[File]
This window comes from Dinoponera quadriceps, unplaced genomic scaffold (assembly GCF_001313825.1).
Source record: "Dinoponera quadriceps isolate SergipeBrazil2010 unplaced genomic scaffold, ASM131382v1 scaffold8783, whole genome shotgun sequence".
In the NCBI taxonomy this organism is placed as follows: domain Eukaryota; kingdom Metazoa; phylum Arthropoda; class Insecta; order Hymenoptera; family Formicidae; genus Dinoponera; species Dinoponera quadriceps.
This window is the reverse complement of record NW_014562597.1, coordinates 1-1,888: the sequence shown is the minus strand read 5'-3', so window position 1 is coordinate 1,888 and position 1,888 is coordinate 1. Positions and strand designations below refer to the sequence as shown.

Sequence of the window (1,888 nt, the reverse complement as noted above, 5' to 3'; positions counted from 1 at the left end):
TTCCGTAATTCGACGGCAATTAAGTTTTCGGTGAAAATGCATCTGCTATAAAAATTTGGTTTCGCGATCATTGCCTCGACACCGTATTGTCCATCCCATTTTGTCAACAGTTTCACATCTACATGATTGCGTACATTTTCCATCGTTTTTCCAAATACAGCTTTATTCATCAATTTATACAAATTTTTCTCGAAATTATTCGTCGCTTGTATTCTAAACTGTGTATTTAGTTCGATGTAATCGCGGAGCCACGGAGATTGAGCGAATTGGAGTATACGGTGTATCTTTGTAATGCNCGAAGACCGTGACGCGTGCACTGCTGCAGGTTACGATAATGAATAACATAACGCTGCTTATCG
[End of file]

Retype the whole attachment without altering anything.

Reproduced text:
This window comes from Dinoponera quadriceps, unplaced genomic scaffold (assembly GCF_001313825.1).
Source record: "Dinoponera quadriceps isolate SergipeBrazil2010 unplaced genomic scaffold, ASM131382v1 scaffold8783, whole genome shotgun sequence".
In the NCBI taxonomy this organism is placed as follows: domain Eukaryota; kingdom Metazoa; phylum Arthropoda; class Insecta; order Hymenoptera; family Formicidae; genus Dinoponera; species Dinoponera quadriceps.
This window is the reverse complement of record NW_014562597.1, coordinates 1-1,888: the sequence shown is the minus strand read 5'-3', so window position 1 is coordinate 1,888 and position 1,888 is coordinate 1. Positions and strand designations below refer to the sequence as shown.

Sequence of the window (1,888 nt, the reverse complement as noted above, 5' to 3'; positions counted from 1 at the left end):
TTCCGTAATTCGACGGCAATTAAGTTTTCGGTGAAAATGCATCTGCTATAAAAATTTGGTTTCGCGATCATTGCCTCGACACCGTATTGTCCATCCCATTTTGTCAACAGTTTCACATCTACATGATTGCGTACATTTTCCATCGTTTTTCCAAATACAGCTTTATTCATCAATTTATACAAATTTTTCTCGAAATTATTCGTCGCTTGTATTCTAAACTGTGTATTTAGTTCGATGTAATCGCGGAGCCACGGAGATTGAGCGAATTGGAGTATACGGTGTATCTTTGTAATGCNCGAAGACCGTGACGCGTGCACTGCTGCAGGTTACGATAATGAATAACATAACGCTGCTTATCG